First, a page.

The Taliban better brace themselves. Forget the 5,000-pound "bunker busters," the 15,000-pound "Daisy Cutters" and even those dastardly cluster bombs that the US Air Force has been raining down on their frontlines. If some in Hollywood get their way, Mullah Omar and Osama bin Laden's followers may soon face bombardment with plastic videocassettes featuring Spielberg's latest patriotic musing.
"Why not ask some of our very best filmmakers to do a three-minute piece on the theme 'My Country 'Tis of Thee‚' and then compile them together on video and airdrop them over areas hostile to us?" suggests Bryce Zabel, screenwriter and now chair and CEO of the Academy of Television Arts and Sciences. That was just "one idea of about twenty" that Zabel says he brought to what some are calling the Beverly Hills Summit. The November 11 powwow at the cushy Beverly Peninsula Hotel brought together almost four dozen of the Hollywood power elite with President Bush's top adviser and strategist, Karl Rove. Their mission: to explore how the entertainment industry can assist the Administration's war on terrorism.
The meeting was co-hosted by two stalwarts of Liberal Hollywood: Sherry Lansing, chair of the Paramount Pictures film division, and Jonathan Dolgen, head of Viacom's entertainment group, and it drew the chiefs of all the major networks and studios as well as representatives of the directors' and actors' unions. Not much concrete came out of the closed-door conclave, except a flurry of articles and promises by both sides to continue talking. But everyone, including Jack Valenti, the legendary chair of the Motion Picture Association of America, made a point of stressing that film and TV "content were not on the table" and that nobody even remotely suggested that Hollywood start cranking out crass pro-war propaganda. "We are already propaganda experts," laughs producer Lynda Obst, who did not attend the meeting. "We are the veritable American Dream Machine. We hardly need any instruction from Karl Rove in this area."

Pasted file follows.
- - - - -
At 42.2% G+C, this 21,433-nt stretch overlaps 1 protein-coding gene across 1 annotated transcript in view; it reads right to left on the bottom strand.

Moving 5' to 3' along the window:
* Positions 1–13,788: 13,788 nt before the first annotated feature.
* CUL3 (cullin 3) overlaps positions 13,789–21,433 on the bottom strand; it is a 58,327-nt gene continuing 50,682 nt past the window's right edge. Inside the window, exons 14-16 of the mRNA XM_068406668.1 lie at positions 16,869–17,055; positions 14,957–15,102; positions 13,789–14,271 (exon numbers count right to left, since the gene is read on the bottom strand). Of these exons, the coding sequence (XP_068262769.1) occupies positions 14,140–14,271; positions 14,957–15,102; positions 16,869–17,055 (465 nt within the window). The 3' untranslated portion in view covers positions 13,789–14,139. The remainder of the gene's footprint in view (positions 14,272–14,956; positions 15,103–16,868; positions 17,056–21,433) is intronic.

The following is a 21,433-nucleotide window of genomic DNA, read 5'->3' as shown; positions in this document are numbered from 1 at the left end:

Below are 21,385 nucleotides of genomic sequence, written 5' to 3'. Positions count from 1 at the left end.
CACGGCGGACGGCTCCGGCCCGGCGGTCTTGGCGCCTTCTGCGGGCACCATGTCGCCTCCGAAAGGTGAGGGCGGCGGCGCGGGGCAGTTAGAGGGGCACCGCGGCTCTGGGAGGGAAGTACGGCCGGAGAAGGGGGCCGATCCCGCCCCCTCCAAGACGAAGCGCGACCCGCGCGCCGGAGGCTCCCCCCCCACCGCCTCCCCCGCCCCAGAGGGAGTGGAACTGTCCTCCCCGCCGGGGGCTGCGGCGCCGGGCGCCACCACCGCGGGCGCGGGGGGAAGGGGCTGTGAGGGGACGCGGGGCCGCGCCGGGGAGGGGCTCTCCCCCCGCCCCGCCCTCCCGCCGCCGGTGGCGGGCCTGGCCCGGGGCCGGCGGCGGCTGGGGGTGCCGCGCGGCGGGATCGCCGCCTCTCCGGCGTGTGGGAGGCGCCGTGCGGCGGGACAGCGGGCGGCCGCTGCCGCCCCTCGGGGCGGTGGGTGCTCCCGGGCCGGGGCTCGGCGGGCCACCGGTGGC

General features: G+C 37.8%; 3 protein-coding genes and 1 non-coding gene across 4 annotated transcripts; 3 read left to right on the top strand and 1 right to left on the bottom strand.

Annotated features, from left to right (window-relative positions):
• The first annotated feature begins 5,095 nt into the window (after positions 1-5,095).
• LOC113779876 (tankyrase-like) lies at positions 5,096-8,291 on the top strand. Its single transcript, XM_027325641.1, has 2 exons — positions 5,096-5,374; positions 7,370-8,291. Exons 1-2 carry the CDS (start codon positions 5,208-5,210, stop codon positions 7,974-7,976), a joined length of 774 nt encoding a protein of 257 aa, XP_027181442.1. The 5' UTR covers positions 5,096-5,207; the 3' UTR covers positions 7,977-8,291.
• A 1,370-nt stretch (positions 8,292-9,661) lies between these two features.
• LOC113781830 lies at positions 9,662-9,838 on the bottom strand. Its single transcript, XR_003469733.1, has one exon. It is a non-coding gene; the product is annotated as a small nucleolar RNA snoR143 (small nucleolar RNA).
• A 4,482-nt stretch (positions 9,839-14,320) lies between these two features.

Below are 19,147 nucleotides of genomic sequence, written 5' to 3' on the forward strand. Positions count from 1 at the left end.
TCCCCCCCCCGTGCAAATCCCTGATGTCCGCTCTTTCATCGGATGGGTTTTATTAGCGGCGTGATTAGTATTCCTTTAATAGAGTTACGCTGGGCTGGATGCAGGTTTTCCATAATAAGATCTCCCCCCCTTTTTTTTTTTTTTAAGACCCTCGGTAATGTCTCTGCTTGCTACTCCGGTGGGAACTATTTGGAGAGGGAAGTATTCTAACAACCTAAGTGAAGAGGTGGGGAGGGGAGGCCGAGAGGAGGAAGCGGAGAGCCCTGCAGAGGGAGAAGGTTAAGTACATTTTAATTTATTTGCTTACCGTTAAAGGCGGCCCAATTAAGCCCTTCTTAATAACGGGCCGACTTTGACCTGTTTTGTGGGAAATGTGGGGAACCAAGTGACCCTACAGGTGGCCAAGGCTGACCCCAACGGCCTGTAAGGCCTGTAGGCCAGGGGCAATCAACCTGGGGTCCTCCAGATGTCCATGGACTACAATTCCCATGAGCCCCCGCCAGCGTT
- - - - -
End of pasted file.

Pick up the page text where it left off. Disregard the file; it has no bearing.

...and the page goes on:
Rove stresses that he had no intention of giving marching orders to Hollywood. "The industry will decide what it will do and when it will do it," he said as he emerged from the Sunday morning meeting. Instead Rove briefed the Hollywood executives on a seven-point message that the White House would like to stress: that the war is against terrorism, not Islam; that Americans must be called to national service; that Americans should support the troops; that this is a global war that needs a global response; that this is a war against evil; that American children have to be reassured; and that instead of propaganda, the war effort needs a narrative that should be told, said a straight-faced Rove, with accuracy and honesty.
Reaction to the new and sudden flirtation between Hollywood and the Bush White House runs the gamut in Tinseltown. On the enthusiastic side, Zabel says he came away from the meeting with a very "clear idea" of the seven themes Rove outlined to the group. "What we are excited about is neither propaganda nor censorship," says Zabel. "The word I like is advocacy. We are willing to volunteer to become advocates for the American message." On the more negative end of the spectrum, one prominent actor-director, requesting anonymity so that he might "continue having lunch in this town," called the meeting "little more than a jerk-off session."